Report: Most smokers aren't quitting during ban, paying more instead

Report: Most smokers aren't quitting during ban, paying more instead

- South African smokers aren't quitting amid the lockdown but forking over more for cigarettes instead

- It emerged that the same brands that have challenged the prohibition in court are currently enjoying a larger market share under the ban

- The number of smokers sharing cigarettes has also dramatically spiked by 430%

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Any results achieved by the lockdown ban on tobacco have been undone, according to a recent study. Prices on the black market are continuing to climb and the Fair Trade Tobacco Association, which is currently challenging the ban, has enjoyed a big slice of the pie.

This is according to the Economics of Excisable Products Research Unit, which found that the price of tobacco had spiked by 250%.

Around 23 000 citizens took part in the survey, revealing that citizens were paying an average of R5.69 per cigarette or R114 per pack.

Despite the high cost of smoking, only 30% had attempted to kick the habit during lockdown due to rising prices. Only 14% said that they had attempted to quit due to the ban itself.

Report: Most smokers aren't quitting during ban, paying more instead

Minister Dlamini-Zuma explained that smokers tend to share when announcing the ban. Image: GCIS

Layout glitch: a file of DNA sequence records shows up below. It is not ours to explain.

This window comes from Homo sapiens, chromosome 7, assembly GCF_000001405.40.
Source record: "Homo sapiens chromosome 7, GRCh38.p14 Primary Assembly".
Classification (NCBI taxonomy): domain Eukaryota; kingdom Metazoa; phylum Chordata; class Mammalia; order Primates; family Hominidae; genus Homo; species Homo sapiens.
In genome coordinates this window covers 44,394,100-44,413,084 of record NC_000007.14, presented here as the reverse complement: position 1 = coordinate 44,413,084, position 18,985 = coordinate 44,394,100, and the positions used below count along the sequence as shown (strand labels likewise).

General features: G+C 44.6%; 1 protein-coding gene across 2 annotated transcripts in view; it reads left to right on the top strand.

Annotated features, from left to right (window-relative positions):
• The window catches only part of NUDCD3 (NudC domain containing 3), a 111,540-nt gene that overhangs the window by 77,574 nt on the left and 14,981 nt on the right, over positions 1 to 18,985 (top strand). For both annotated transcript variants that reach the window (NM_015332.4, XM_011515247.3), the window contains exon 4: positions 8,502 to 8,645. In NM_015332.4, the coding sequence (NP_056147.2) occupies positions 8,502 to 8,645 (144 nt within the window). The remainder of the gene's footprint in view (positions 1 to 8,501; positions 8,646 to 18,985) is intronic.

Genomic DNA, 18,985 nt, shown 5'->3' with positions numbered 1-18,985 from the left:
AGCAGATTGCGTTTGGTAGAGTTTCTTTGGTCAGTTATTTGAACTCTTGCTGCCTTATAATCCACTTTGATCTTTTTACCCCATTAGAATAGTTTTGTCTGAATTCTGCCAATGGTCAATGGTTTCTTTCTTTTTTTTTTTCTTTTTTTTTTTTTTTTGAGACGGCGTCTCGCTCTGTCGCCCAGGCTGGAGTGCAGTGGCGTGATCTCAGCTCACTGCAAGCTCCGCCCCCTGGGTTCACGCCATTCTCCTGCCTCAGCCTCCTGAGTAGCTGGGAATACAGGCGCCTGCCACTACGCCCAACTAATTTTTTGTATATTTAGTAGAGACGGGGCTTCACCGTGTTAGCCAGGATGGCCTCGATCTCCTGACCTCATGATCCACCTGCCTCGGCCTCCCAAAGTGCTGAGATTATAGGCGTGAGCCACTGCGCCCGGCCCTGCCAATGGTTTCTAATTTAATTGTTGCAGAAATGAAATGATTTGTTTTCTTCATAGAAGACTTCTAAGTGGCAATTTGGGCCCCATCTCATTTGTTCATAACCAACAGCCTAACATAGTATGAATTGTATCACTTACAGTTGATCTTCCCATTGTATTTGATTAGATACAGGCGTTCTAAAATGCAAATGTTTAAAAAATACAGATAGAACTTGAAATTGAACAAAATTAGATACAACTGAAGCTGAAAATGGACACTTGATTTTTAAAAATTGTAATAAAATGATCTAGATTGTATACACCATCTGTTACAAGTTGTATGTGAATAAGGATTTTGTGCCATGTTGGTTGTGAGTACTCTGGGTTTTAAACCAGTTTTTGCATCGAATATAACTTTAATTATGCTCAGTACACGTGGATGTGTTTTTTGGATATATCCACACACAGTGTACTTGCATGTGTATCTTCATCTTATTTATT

Source: UGC

READ ALSO: FITA hasn't given up tobacco battle: Appeal lodged against dismissal

Professor Corné van Walbeek, director of REEP, says that the lockdown hasn't scared smokers off in the slightest:

"The intended lockdown benefit of people quitting smoking was mostly realised in lockdown Level 5. The percentage of respondents who quit subsequently has decreased to little more than a trickle."

Those who did quit were from vastly different demographics, with Van Walbeek explaining:

"Nearly half of African females and more than a third of African males who answered the survey indicated that they had successfully quit smoking. At the other extreme, fewer than 4% of white male and fewer than 2% of white female respondents indicated that they had successfully quit smoking during the lockdown."

Despite Minister Nkosazana Dlamini-Zuma urging against sharing 'zol' when she announced the initial ban, it has become apparent that the prohibition has had the opposite effect:

"While 82% of respondents said that before lockdown they had never shared an individual cigarette, during lockdown this percentage dropped to 74%. The number of people who indicated that they regularly shared individual cigarette sticks (more than 50% of cigarettes smoked were shared) increased from 1.7% to 8.9%, an increase of 430%."

The research insists that the ban has served to bolster an already-thriving black market:

"Illegal distribution channels have become more entrenched, which will have lasting public health and economic consequences."

Earlier, reported that the Fair-Trade Independent Tobacco Association has lodged an application for leave to appeal the ruling on its lockdown challenge. The Pretoria High Court had dismissed its case seeking to overturn the government's ban on tobacco sales.

Now, the group have announced that they have no intention of backing down in this legal battle, commenting that:

"Earlier today we filed our application for leave to appeal the ruling of the Pretoria High Court on 26 June 2020 dismissing our application to have the ban on the sale of cigarettes and tobacco products during the lockdown period lifted. We will keep the public updated on any further developments in relation to this matter."

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